The implications of a four-day working day

Senator Ana Irma Rivera Lassén has proposed a four-day workday for public employees, with no reduction in salary. It is argued that the measure will increase productivity and improve the quality of life. As an initiative of a serious legislator, with an impeccable trajectory, the proposal deserves fair consideration.

The proposed arrangement condenses the current five-day workweek into four days. The change means producing in 32 hours what is done in 40. In the last century, the working day was set at five days and 40 hours of work per week. The arrangement sought to take advantage of natural light and addressed the need to aggregate in the same physical space the human capital essential for production. Today, technological advances make possible the uninterrupted continuation of work around the clock. In addition, automation makes it possible to carry out work in less time and at a distance. The old ways of working have become obsolete, so it is argued that it is possible to do in four days what used to be done in five days.

Rivera Lassén's proposal keeps salaries intact, even if public employees work one day less per week. The practical implementation of this proposal generates problems. Citizens constantly complain that agencies do not have the human resources to meet service demands. If employees are excused from one day of work, the government will have to recruit new people to continue with the regular provision of services. This will entail additional costs for which the state does not have sources of revenue. Therefore, the Fiscal Oversight Board, which has final authority over budgetary matters, will not endorse the change.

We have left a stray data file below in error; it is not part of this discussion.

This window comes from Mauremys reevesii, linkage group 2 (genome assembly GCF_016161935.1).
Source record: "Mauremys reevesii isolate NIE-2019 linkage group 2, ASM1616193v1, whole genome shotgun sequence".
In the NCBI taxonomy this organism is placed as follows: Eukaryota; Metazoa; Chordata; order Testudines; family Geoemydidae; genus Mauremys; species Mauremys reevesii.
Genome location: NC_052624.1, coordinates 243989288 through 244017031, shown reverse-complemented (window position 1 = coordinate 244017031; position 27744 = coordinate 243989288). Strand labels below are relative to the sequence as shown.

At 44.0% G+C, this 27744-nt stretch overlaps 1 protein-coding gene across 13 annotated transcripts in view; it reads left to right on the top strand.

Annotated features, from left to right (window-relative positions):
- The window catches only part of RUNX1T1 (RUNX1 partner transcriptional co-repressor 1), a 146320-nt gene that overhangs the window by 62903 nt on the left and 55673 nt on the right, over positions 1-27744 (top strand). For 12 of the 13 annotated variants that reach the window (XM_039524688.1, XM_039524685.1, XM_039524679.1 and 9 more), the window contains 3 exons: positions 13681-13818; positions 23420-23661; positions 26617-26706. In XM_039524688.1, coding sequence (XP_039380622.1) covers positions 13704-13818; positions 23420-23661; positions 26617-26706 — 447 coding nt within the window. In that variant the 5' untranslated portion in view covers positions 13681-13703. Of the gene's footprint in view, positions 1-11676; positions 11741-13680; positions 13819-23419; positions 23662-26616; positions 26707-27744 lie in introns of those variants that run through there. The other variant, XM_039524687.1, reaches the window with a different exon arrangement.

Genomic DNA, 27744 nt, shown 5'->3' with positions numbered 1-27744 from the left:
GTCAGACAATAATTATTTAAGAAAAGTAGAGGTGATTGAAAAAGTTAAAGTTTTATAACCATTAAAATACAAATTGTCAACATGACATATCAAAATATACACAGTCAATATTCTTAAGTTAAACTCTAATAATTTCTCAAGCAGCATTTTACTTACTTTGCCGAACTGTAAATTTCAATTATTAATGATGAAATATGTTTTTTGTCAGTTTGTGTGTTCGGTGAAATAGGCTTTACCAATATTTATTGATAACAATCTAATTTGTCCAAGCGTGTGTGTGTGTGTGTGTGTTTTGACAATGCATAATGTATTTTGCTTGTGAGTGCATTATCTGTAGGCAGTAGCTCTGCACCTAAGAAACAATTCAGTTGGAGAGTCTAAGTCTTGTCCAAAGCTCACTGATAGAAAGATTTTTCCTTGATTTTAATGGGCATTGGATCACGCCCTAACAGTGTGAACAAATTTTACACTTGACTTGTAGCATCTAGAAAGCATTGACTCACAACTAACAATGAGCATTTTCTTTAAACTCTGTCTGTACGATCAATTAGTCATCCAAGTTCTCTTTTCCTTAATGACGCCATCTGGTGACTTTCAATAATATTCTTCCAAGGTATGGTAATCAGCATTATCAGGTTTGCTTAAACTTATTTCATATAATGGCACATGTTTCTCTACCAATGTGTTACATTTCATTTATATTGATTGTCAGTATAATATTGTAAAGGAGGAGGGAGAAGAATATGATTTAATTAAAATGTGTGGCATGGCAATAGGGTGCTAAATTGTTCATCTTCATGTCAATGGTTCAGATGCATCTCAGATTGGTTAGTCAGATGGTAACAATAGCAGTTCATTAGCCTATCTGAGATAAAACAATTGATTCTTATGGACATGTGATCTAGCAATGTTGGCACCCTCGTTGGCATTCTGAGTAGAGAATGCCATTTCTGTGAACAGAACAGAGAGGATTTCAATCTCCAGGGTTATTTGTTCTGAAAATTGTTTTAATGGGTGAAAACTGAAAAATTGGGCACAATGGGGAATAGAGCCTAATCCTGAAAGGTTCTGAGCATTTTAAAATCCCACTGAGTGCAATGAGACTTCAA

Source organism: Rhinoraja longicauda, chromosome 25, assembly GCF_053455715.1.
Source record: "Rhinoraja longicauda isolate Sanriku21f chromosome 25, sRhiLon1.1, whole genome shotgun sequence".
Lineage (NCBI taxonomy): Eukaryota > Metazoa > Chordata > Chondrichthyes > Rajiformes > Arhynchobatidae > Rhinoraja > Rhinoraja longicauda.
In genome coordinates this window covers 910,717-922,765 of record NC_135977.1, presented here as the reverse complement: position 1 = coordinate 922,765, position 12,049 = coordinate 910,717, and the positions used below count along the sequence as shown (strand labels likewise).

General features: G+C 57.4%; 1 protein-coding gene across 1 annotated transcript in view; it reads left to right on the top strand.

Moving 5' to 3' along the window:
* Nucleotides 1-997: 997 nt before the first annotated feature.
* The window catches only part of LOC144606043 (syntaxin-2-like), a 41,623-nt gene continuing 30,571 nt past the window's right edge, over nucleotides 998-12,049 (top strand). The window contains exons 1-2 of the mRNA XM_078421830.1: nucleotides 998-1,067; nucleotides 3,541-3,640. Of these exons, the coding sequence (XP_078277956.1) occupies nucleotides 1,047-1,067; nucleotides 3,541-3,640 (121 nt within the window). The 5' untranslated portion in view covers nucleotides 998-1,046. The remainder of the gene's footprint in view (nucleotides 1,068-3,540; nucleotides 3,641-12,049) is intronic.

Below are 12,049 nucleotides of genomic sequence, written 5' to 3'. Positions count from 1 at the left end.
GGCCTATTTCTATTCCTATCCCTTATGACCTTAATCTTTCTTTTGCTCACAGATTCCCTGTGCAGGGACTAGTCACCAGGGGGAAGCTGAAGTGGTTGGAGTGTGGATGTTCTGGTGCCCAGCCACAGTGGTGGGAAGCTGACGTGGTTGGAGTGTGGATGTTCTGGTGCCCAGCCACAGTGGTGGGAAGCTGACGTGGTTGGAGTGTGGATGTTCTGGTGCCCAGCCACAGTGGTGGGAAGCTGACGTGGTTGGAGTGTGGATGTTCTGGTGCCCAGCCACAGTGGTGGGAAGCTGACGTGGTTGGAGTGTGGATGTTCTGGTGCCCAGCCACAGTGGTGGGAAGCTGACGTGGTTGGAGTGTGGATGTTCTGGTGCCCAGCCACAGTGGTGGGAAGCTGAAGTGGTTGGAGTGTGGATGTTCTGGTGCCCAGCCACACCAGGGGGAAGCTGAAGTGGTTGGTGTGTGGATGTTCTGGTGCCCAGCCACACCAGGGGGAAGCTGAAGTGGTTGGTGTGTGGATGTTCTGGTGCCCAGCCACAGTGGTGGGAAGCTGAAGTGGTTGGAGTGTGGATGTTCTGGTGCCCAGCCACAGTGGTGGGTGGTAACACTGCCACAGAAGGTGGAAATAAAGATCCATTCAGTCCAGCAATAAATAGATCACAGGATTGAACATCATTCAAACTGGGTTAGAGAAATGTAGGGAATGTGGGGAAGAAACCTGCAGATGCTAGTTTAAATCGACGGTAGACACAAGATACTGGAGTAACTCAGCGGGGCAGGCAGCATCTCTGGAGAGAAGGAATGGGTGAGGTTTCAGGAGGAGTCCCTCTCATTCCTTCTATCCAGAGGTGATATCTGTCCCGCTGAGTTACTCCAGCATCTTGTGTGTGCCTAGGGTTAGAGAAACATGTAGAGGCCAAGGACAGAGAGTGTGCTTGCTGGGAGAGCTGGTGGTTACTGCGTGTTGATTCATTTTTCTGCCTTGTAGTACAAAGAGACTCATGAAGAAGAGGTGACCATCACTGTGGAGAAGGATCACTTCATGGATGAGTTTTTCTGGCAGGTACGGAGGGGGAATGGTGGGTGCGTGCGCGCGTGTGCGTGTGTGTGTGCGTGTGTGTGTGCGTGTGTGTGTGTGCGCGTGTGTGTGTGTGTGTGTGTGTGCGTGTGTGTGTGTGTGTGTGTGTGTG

Rivera Lassén's proposal keeps salaries intact, even if public employees work one day less per week. The practical implementation of this proposal generates problems, writes Carlos Díaz Olivo (El Nuevo Día).

The initiative faces problems if extended to the private sector. If a company is not able to generate in four days its current production at similar or lower costs, the change is unfeasible. For example, in the case of hospitals and restaurants, the activity cannot be stopped, so these companies will have to hire new employees to cover the shifts that are left unattended. This will increase operational costs and consumer prices. In addition, when the work requires intellectual efforts that cannot be compressed in time, the employee will have to overload himself to produce the same in fewer days. In such a situation, the four-day workday will force him to continue working from home in order not to reduce his productivity.

If, as proposed, the reduction in working hours does not entail a reduction in employees' pay, even though there is no guarantee that their productivity will remain constant, society as a whole will lose out. By giving away a day's work, productive effort, a fundamental element in any society, is discouraged. The message conveyed is that working, being productive, and striving to do one's best is not meritorious. The adoption of such a notion enthrones passivity, conformism, and mediocrity as a social model. An active person who uses his potential without reserve is a being in conformity with himself because he has satisfied the maximum standard of excellence, which is that which one imposes on oneself. By doing so, the person keeps his mind and body active and solidifies his mental and physical health.

The experience with the COVID-19 pandemic showed the complications of leisure. The forced interaction it entailed in the family environment created tensions between partners, parents, siblings, children and neighbors. Getting out of the home and interacting in a work environment provides respite from the home routine and offers opportunities for professional growth through the development of interpersonal networks that would not otherwise be possible. It has also been proven that the most effective people in the use of time are those with the most work and responsibilities.

The foregoing does not detract from Senator Rivera Lassén's concern to rethink social arrangements in order to seek new labor development accommodations. We must simply be aware of its implications and take care not to discourage work as an instrument for individual development and the generation of social wealth. If new resources are not generated through constant productive work, there is nothing to distribute among the neediest.

This opinion article was originally published in El Nuevo Dia.

Scroll to Top